Mach4 CV Tuning Wizard

About a month ago I was troubleshooting an issue of losing steps on a 3d toolpath. Through this forum, I realized it was the tolerance setting in Fusion 360 causing the problem. Setting Fusion 360 tolerance to .001" and turning smoothing on fixed the problem of losing steps.

Before figuring out the problem, I did run the CV Tuning Wizard in Mach4. I used the one label “mcCvTuning”. At that time, I didn’t notice that my movements (or change of direction) wasn’t as smooth as it was in the past. After running few more jobs, it dawn on me that it looked like it was slowing down when doing arc moves. It almost looked like it was in exact stop mode instead of CV mode. It was in CV mode.

I made sure my motor tuning was back to AVID’s default and reran the “mcCvTuning” wizard with no change. I wasn’t sure if that was the problem. After checking a lot more things and having it not fix the problem, I returned back to the CV tuning I did previously. Looking at the generated CV feed rate table wizard, I saw over 800 feedrate and dramatically slower feed rates for the listed angles. I reran it many times with different axis turned off/on and only saw minor changes in the table generated.

I looked closer at all of the wizards, and I noticed one label: “mcCvTuningWizard.” It is very different from the other one. This one has two sliders, one for max feedrate and the other for stopping CV at an angle. Setting the max feedrate to 300 and the stop angle at 179 seemed to fix the jerkiness of the toolpath.

Does anyone here have any experience with the built-in Mach4 tuning wizards?

There have been at least 3 different tuning wizards from NFS over the years, and at least two of them were in some of AVID’s builds at times (I haven’t checked the lastest to see if more that one are there now).

The latest one is mcCvTuning. I haven’t compared results in the tables from the different wizards, but thats the one NFS recommends. This one calculates the table for the axis(s) you chose, based on the tolerance you provide, and the acceleration settings that are in your motor settings, so make sure you have the acceleration settings where you want before running the calculations.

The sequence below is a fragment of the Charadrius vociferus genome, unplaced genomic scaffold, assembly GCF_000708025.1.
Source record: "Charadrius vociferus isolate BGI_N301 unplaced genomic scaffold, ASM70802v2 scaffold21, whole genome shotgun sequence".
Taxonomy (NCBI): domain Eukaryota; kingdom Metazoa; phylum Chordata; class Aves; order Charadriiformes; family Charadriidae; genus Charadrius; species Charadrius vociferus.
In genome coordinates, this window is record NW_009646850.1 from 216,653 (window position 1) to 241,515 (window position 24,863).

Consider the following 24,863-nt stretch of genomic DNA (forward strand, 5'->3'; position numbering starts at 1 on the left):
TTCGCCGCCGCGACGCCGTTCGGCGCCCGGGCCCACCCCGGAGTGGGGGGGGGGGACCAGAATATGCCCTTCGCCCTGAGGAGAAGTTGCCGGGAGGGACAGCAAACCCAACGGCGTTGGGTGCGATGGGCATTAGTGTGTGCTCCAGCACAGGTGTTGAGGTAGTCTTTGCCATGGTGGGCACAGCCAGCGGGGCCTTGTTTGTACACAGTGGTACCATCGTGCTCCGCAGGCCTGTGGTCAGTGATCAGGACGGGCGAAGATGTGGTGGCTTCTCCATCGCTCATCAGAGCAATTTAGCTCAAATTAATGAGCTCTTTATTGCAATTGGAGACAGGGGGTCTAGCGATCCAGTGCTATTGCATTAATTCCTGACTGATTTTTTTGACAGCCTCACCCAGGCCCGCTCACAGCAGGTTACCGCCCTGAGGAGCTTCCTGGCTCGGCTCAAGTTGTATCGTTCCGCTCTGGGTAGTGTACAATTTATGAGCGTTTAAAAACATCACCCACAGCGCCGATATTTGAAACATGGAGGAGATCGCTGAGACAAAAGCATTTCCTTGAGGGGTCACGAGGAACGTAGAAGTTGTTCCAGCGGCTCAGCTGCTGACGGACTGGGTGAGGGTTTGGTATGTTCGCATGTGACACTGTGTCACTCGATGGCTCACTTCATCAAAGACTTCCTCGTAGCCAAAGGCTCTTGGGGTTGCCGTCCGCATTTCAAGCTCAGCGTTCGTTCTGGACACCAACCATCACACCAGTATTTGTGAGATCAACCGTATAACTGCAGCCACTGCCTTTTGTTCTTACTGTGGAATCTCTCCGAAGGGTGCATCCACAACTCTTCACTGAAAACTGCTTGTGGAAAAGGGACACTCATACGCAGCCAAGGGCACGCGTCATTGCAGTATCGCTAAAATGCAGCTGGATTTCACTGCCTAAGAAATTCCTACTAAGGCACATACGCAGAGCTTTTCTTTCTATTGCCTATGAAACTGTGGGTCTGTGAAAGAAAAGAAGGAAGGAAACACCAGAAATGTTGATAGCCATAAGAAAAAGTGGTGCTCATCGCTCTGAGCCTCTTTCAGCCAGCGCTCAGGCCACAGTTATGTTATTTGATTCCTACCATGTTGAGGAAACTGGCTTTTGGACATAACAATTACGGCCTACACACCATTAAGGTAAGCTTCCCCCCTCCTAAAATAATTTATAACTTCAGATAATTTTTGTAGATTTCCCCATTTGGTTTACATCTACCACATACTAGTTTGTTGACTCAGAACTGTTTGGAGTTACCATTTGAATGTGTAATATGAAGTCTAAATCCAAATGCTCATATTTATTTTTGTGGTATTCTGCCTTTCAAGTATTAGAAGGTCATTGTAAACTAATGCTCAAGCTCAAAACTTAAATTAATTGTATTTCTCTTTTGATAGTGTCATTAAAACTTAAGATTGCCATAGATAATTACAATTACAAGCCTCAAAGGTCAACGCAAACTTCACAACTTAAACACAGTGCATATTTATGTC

I played with this a bunch last year and didn’t really see much effect from it unless I was running VERY low acceleration values (like around 5 i/s^2). I think its more usefull for other kinds of machines other than cnc routers.

mcCvTuning is the one that is giving the non-smooth running toolpaths. I have the motor tuning set to AVID’s defaults and tried many different combination of axis with the same result. The “mcCvTuningWizard” gives me the smooth toolpaths I remember.

AVID never asks us to run any of the CV tuning wizards included in Mach4, and I never did prior to the problem with losing steps. I’m curios what AVID has for CV_Feedrate table by default.

If anyone notices that their AVID isn’t running smoothly through curves and they ran the “mcCvTuning” wizard previously, they should try the “mcCvTuningWizard” and see if they get better results.

Thats interesting. The CV stuff is not well documented by NFS for sure. They also have been making a lot of changes to the CV stuff in the 5k series of M4 releases and I haven’t had time to look into any side effects. I have notices some concerning toolpath traces in the toolpath display that don’t follow the actual toolpath, and don’t seem to represent the actual path the machine takes. Need to do some investigation one of these days.

I’m curious what feed rate you run normally? The number in the CV table is supposed to be the max value allowed, so if 300ipm smoothed it out significantly vs the 800, that would imply you are running a lot faster than 300ipm.

My feedrate varies but the smoothness of the slower toolpath wasn’t really smooth either unless i was going really slow.

Now that i use the other CV tuning wizard, it appears to be running as i expected at a constant velocity into curves. I haven’t seen anything so far that look like it coming out wrong because of what i did.

Thats weird because you said the only difference was at 179 and that is almost a straight line. I wouldn’t expect it to matter than much.
I really wish NFS had some tutorials on CV mode, but they like to keep things a mystery a lot of times.
Now I’m gonna have to go back and dig into this again :slight_smile:

Here is a link to wizard that I used.

Reply #2 explains it best.
When I’m back in the shop, I will use all three wizards and compare the CV_feedrate table generated to see what is different. Using the wizard linked above, I am getting better curve motion (i.e., constant velocity).

BTW, I think the lower angle number (ex. Angle 0) is closer to a straight line and gets the max feedrate. Angle 179 would be almost going back the other way and get slowest feedrate and would need to stop to change direction.

Cool, I’m definitely interested in hearing what you see in your comparisons.